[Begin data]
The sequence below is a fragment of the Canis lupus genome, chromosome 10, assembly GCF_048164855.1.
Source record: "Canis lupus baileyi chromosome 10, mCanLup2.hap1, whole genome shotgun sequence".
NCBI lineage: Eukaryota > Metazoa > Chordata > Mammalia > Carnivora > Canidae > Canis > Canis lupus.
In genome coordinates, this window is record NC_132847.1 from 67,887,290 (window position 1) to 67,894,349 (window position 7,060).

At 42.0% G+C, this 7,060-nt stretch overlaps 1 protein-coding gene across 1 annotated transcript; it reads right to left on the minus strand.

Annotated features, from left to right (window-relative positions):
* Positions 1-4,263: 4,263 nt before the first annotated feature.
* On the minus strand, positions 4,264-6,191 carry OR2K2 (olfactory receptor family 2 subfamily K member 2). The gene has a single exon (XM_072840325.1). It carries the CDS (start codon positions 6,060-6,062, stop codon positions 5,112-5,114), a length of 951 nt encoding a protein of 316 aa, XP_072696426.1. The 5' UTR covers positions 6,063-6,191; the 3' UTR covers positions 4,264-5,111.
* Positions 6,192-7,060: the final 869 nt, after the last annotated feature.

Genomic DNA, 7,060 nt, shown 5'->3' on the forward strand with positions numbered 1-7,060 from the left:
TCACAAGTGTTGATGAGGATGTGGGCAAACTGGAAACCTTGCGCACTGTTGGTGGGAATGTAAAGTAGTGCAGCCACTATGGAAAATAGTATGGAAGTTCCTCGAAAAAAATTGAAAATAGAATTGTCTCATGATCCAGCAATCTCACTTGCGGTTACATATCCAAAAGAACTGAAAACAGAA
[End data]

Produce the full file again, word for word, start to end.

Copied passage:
The sequence below is a fragment of the Canis lupus genome, chromosome 10, assembly GCF_048164855.1.
Source record: "Canis lupus baileyi chromosome 10, mCanLup2.hap1, whole genome shotgun sequence".
NCBI lineage: Eukaryota > Metazoa > Chordata > Mammalia > Carnivora > Canidae > Canis > Canis lupus.
In genome coordinates, this window is record NC_132847.1 from 67,887,290 (window position 1) to 67,894,349 (window position 7,060).

At 42.0% G+C, this 7,060-nt stretch overlaps 1 protein-coding gene across 1 annotated transcript; it reads right to left on the minus strand.

Annotated features, from left to right (window-relative positions):
* Positions 1-4,263: 4,263 nt before the first annotated feature.
* On the minus strand, positions 4,264-6,191 carry OR2K2 (olfactory receptor family 2 subfamily K member 2). The gene has a single exon (XM_072840325.1). It carries the CDS (start codon positions 6,060-6,062, stop codon positions 5,112-5,114), a length of 951 nt encoding a protein of 316 aa, XP_072696426.1. The 5' UTR covers positions 6,063-6,191; the 3' UTR covers positions 4,264-5,111.
* Positions 6,192-7,060: the final 869 nt, after the last annotated feature.

Genomic DNA, 7,060 nt, shown 5'->3' on the forward strand with positions numbered 1-7,060 from the left:
TCACAAGTGTTGATGAGGATGTGGGCAAACTGGAAACCTTGCGCACTGTTGGTGGGAATGTAAAGTAGTGCAGCCACTATGGAAAATAGTATGGAAGTTCCTCGAAAAAAATTGAAAATAGAATTGTCTCATGATCCAGCAATCTCACTTGCGGTTACATATCCAAAAGAACTGAAAACAGAA